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November 21, 2017

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Meet the four players, including a familiar name, remaining in the WSOP One Drop

Businessman Bill Perkins on top, but hungry card sharks right behind


Sam Morris / Las Vegas Sun

Top poker players take part in the $111,111 One Drop High Rollers No-Limit Hold’em event during the World Series of Poker Wednesday, June 26, 2013 at the Rio.

One Drop High Rollers Finishes and Payouts

  • 1st: $4,830,619
  • 2nd: $2,985,495
  • 3rd: $1,965,163
  • 4th: $1,433,438
  • Richard Fullerton (5th): $1,066,491
  • Martin Jacobson (6th): $807,427
  • Brandon Steven (7th): $621,180
  • Nick Schulman (8th): $485,029
  • Olivier Busquet (9th): $384,122
  • Lawrence Greenburg (10th): $384,122
  • Connor Drinan (11th): $308,622
  • Jeremy Ausmus (12th): $308,622
  • Matt Glantz (13th): $251,549
  • Martin Finger (14th): $251,549
  • Blake Bohn (15th): $208,968
  • Mike Sexton (16th): $208,968
  • Daniel Alaei (17th): $173,723
  • Andrew Lichtenberger (18th): $173,723
  • Phil Laak (19th): $173,723
  • Shaun Deeb (20th): $173,723
  • Jason Koon (21st): $173,723
  • Farshad Fardad (22nd): $173,723
  • Dan Shak (23rd): $173,723
  • Steve Gross (24th): $173,723
  • Yevgeniy Timoshenko and Haralabos Voulgaris were the two players who advanced to Friday but were knocked out on the bubble, right before the money.

Antonio Esfandiari prevailed in the most expensive tournament in World Series of Poker history last summer.

Now “The Magician” has a chance to follow the feat with a victory in the second-priciest event of all time.

Esfandiari is one of four players left in the $111,111 buy-in One Drop High Rollers event, which will conclude Saturday afternoon at the Rio.

He holds the fewest chips with 9.2 million, but the separation from the other three players in minimal. Chip leader Bill Perkins has built a stack of 14.7 million chips, while up-and-coming professionals Tony Gregg and Chris Klodnicki possess 13.9 million and 12 million, respectively.

All four players are guaranteed a minimum payout of $1,433,438. The winner will receive a check for $4,830,619.

The first-place prize is more than double any cash ever made by the top three, but it’s only roughly a quarter of what Esfandiari earned in last year’s $1 million buy-in One Drop event when he scored $18,346,673.

If Esfandiari were to repeat, he’d build a previously unimaginable $9.1 million lead over second place on tournament poker’s all-time money list.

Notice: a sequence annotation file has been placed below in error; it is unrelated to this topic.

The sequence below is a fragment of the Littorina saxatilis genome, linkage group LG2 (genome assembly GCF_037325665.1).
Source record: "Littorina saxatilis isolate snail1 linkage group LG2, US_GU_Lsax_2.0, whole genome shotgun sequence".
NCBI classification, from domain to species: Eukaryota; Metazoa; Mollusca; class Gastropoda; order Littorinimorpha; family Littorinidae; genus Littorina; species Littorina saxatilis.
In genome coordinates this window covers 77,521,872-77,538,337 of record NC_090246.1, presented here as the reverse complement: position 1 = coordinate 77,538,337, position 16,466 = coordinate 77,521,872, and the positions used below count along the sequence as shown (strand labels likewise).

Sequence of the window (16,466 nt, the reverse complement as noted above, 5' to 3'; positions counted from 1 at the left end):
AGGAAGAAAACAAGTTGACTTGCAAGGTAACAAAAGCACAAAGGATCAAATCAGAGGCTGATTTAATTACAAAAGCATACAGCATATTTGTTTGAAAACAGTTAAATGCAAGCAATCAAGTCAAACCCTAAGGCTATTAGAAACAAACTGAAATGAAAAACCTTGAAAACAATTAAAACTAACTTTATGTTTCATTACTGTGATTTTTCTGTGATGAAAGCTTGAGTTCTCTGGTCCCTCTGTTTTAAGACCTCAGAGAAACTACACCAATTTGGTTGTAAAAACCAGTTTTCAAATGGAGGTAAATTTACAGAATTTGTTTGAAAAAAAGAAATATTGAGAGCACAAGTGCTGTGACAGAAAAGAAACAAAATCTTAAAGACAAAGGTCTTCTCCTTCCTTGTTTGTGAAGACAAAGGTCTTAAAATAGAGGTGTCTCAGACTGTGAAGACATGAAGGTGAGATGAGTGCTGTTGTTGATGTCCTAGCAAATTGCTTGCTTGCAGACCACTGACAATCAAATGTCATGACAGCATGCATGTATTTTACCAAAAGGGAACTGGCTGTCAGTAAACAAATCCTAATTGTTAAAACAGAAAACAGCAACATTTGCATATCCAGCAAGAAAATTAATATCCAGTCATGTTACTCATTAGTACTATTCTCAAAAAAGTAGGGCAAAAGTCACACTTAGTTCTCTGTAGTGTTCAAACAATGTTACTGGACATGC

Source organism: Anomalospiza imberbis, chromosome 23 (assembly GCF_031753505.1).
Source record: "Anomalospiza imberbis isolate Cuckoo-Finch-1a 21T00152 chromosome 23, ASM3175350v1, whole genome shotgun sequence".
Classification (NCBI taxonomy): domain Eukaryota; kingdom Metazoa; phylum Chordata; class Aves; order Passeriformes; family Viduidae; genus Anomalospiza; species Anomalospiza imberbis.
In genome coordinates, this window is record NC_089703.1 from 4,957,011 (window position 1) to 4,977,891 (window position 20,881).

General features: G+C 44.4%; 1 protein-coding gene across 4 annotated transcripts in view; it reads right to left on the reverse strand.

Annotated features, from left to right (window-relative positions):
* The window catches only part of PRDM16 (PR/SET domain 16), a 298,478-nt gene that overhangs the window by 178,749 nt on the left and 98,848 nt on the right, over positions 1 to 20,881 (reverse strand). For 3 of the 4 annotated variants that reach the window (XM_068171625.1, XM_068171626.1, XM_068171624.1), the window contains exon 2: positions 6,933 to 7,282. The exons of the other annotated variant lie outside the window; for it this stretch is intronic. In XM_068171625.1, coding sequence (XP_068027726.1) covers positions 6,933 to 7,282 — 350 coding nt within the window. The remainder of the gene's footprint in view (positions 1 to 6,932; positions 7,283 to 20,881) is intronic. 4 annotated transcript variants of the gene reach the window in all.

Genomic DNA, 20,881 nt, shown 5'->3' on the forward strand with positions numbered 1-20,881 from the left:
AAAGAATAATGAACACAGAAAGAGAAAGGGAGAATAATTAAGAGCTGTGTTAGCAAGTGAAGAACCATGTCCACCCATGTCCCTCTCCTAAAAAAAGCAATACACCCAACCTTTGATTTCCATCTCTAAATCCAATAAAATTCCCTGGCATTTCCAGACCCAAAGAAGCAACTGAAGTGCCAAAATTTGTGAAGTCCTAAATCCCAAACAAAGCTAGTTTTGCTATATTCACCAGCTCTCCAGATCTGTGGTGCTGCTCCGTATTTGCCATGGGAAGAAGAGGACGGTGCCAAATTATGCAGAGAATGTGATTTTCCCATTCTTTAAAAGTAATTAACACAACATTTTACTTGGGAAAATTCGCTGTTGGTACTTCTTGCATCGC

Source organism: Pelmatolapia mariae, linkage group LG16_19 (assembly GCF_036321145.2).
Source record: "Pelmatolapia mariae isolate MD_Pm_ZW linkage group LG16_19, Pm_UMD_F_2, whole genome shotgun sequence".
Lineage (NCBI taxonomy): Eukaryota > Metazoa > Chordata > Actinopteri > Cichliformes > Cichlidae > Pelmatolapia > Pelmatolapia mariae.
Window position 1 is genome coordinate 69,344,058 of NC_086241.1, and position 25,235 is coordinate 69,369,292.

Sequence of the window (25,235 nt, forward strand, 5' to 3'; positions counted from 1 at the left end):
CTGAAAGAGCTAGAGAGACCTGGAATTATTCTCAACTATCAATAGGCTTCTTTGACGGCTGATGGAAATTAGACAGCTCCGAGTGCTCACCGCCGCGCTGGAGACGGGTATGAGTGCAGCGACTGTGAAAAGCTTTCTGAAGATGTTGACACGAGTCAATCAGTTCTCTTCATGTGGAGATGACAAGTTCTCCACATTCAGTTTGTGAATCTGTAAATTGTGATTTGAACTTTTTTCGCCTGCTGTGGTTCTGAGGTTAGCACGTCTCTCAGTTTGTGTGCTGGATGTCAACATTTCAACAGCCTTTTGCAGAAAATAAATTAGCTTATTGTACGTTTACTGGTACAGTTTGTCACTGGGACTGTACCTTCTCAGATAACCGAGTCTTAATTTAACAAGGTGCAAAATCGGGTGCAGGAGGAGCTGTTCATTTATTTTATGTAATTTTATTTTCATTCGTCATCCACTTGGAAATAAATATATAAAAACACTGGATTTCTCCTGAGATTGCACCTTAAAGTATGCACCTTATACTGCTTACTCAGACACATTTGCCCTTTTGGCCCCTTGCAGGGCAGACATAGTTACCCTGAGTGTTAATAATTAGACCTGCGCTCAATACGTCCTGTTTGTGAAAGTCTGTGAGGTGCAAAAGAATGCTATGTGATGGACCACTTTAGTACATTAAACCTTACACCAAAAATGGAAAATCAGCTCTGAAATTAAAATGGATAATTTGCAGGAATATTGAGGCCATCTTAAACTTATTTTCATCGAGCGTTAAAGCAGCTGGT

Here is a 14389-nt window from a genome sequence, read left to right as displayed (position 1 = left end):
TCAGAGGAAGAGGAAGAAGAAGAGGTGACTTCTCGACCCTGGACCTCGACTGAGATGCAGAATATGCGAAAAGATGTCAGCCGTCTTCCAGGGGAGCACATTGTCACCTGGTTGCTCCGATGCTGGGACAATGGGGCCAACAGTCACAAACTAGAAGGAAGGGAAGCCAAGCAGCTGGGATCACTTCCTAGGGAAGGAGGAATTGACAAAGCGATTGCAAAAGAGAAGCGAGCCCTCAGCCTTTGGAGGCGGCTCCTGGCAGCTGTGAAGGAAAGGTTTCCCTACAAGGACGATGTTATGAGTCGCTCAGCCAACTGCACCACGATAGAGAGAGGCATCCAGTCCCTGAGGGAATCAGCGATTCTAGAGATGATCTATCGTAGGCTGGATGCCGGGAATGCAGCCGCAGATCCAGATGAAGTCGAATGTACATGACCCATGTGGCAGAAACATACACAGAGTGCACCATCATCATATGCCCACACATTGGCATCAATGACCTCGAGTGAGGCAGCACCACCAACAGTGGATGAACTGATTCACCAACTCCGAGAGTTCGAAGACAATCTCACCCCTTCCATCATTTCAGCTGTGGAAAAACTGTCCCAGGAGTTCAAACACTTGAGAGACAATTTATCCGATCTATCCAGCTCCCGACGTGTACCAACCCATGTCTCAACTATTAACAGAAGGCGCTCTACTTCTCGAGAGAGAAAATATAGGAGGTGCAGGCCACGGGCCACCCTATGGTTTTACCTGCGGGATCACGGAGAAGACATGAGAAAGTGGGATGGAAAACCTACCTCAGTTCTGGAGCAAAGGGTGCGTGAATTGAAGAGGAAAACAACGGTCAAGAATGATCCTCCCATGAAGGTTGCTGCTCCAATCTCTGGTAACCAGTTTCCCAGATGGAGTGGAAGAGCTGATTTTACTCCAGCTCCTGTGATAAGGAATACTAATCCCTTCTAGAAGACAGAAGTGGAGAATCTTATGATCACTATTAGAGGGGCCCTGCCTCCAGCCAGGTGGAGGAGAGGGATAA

For large portions during the third day of play, Esfandiari held the chip lead. He surged toward the top and out of danger early in the day when he paired his ace-queen with an ace on the river against Connor Drinan’s pocket 6s to double his stack to 4 million chips.

Esfandiari had room to maneuver and use his aggressive style to his benefit as more players kept falling out. But the blinds — which will start at 200,000-400,000 with a 50,000 ante Saturday — eventually caught up and caused more volatility to those who advanced to the final table.

Esfandiari, for instance, had just regained the chip lead 20 minutes before the end of play when his pocket 10s dramatically defeated Richard Fullerton’s pocket 6s. All of Fullerton’s chips went in before the flop, where he caught a 6 but then watched in horror as the dealer peeled off a 10 on the turn.

Esfandiari’s celebration was quickly spoiled when he called Perkins’ all-in in the second-to-last hand of the evening. Perkins’ king-jack defeated Esfandiari’s pocket 7s when a king came on the turn.

Perkins turned into the unlikely big stack. A multimillionaire businessman from Houston, Perkins would have been classified as one of the weakest players in the field of 166 at the beginning of the tournament.

But the lively Perkins, who’s known in the poker industry from a couple of appearances on televised high-stakes cash games, has played well and won 50/50 pots in key positions over the past three days.

Like Perkins, Gregg and Klodnicki are also chasing their first WSOP bracelets. But professionals have long expected it was only a matter of time before the two broke through to win poker’s most coveted prize.

Klodnicki finished second in last year’s $50,000 buy-in Poker Player’s Championship, and Gregg is just as well respected among his peers.

On Gregg’s rail rooting for him at the Rio was 2012 Main Event champion Greg Merson. Gregg was short-stacked for the entire day but hit a hot streak late and doubled through Perkins when his pocket 7s beat ace-king.

Gregg then knocked out Sweden’s Martin Jacobson, the only international player at the final table, in sixth place with pocket queens over ace-jack.

Check back at for full coverage on the winner of the One Drop High Rollers.

Case Keefer can be reached at 948-2790 or [email protected]. Follow Case on Twitter at

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